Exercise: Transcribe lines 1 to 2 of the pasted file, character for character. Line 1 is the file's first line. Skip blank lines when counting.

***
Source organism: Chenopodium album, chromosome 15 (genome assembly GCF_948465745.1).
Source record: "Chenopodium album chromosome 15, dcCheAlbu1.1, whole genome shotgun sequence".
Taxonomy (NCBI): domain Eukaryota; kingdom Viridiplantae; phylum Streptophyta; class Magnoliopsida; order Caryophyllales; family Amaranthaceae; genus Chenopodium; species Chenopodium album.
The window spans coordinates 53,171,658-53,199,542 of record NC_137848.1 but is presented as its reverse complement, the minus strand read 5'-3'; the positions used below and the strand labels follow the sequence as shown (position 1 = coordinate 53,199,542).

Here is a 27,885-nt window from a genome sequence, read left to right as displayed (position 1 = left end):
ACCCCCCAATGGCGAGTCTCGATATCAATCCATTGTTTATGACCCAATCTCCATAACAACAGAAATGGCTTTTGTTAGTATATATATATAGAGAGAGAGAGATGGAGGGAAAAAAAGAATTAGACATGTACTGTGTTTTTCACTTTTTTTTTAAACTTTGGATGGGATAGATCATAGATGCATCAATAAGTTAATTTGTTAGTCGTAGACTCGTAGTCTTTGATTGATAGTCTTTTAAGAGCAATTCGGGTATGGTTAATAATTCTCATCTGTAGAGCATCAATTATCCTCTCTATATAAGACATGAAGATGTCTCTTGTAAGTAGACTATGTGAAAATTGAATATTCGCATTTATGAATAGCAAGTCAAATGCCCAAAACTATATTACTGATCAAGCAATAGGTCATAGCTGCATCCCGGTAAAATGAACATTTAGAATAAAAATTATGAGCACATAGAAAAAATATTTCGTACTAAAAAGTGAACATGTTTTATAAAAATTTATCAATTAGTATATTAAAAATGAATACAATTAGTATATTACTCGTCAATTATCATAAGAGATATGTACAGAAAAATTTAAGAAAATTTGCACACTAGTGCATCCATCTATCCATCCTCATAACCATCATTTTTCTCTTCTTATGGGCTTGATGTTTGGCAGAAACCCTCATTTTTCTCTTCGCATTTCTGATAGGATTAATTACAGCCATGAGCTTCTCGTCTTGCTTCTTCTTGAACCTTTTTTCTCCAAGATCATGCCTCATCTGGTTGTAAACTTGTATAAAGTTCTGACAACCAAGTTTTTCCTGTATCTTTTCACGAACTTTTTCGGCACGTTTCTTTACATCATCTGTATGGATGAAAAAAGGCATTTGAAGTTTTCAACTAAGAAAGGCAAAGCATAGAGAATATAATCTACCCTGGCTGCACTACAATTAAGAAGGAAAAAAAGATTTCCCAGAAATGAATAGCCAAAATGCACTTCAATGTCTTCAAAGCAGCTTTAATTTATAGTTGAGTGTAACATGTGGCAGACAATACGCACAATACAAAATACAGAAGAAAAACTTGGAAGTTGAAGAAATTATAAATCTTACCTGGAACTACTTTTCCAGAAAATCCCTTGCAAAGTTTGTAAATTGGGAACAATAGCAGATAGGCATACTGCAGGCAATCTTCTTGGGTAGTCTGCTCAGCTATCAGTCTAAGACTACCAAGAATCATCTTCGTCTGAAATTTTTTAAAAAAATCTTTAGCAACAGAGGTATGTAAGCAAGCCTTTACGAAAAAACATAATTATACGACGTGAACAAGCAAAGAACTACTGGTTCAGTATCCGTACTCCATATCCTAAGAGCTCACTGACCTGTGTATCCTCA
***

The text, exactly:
Source organism: Chenopodium album, chromosome 15 (genome assembly GCF_948465745.1).
Source record: "Chenopodium album chromosome 15, dcCheAlbu1.1, whole genome shotgun sequence".